Tuesday, December 31, 2013

Exploring Astronomical Knowledge and Traditions in the Torres Strait: A Project Supported by the Australian Research Council

In previous posts, we explored aspects of cultural astronomy in the Torres Strait. The indigenous people of these islands have a culture based on astronomy, yet the last major work on Islander astronomy was published in 1907. And even then the author clarified that his study was grossly incomplete. In the 1993 book "Stars of Tagai" by Nonie Sharp (Aboriginal Studies Press), she explained how Islander people were guided by Tagai - who is seen as a large constellation stretching from the Southern Cross to Corvus, down to Scorpius. Although the book contains important astronomical information, it is not about Islander astronomy and it does not shed light on Islander knowledge relating to the Milky Way, Magellanic Clouds, sun, moon, any of the planets, or other astronomical phenomena.

The constellation of Tagai, on which Torres Strait Islander culture is based.
Image credit: Nonie Sharp, 'Stars of Tagai: The Torres Strait Islanders', based
upon a watercolour by Lieut.G.Tobin, Mitchell Library, and drawings of the
Tagai Constellation by Gizu and Mariget of Mabuiag. 

This left a gap in our knowledge about cultural astronomy in the Torres Strait. Dr Duane Hamacher, a Lecturer in the Nura Gili Indigenous Programs Unit at the University of New South Wales, realised the importance of this work and the fact that Islander staff at Nura Gili have close connections with their home country. In March 2013, he applied for a research grant through the Australian Research Council called the Discovery Early Career Researcher Award (DECRA). This highly competitive grant is designed to support researchers who are in the early stages of their academic careers (within 5 years of being awarded a PhD).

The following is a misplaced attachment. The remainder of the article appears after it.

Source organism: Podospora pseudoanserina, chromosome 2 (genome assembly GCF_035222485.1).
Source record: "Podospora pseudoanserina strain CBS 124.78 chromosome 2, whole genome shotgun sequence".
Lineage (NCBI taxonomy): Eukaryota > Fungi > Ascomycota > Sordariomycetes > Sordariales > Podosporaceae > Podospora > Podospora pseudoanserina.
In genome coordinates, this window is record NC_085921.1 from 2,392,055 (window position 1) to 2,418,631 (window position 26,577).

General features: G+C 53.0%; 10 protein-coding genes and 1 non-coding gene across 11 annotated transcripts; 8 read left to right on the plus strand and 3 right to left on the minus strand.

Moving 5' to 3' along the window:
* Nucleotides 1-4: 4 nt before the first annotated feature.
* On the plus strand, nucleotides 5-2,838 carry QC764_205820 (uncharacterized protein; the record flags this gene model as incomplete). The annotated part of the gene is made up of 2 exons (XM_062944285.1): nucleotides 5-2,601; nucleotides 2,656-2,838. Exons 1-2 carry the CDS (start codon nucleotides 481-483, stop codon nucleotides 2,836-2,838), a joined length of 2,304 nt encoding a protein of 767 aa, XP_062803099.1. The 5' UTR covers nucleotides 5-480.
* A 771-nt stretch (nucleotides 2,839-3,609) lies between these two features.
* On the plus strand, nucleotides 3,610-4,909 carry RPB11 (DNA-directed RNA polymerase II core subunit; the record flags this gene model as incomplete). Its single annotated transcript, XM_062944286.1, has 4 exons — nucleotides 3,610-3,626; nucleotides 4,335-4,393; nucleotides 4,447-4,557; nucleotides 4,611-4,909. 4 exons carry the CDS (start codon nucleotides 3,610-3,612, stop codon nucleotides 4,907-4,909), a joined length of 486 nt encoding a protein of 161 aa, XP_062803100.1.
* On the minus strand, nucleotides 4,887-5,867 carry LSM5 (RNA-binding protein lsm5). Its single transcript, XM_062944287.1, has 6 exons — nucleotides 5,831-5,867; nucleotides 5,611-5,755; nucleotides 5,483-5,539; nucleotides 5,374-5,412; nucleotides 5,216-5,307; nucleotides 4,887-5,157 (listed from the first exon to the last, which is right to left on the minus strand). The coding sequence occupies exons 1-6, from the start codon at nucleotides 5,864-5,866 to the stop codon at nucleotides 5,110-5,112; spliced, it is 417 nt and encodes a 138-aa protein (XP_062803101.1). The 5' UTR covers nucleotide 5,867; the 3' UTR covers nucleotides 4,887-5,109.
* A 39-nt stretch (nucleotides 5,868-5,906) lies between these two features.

Dr Hamacher was successful and was awarded a DECRA to study Islander astronomy. The grant, worth $350,000, will cover the project over a period of three years.

Project Description: The astronomical knowledge of Indigenous people across the world has gained much significance as scientists continue to unravel the embedded knowledge in material culture and oral traditions. As social scientists gain a stronger role in emerging scholarship on Indigenous astronomy, growing evidence of celestial knowledge is being rediscovered in artefacts, iconography, document archives, literature, folklore, music, language and performances. This project seeks to investigate an underexplored area of astronomical knowledge in Australia. It will be the first comprehensive study of the astronomical traditions of Torres Strait Islanders and will add to the growing body of knowledge regarding Indigenous astronomy.

This project will involve surveying over 1500 published documents on Islander culture, exploring archival documents in libraries, studying artefacts and artworks in museums across Australia and Europe, and conducting ethnographic fieldwork in the Torres Strait. This is where Dr Hamacher will live with Islander communities to learn firsthand from elders about their astronomical knowledge and practices. See the video below about current efforts to explore and record Islander astronomy in the Torres Strait.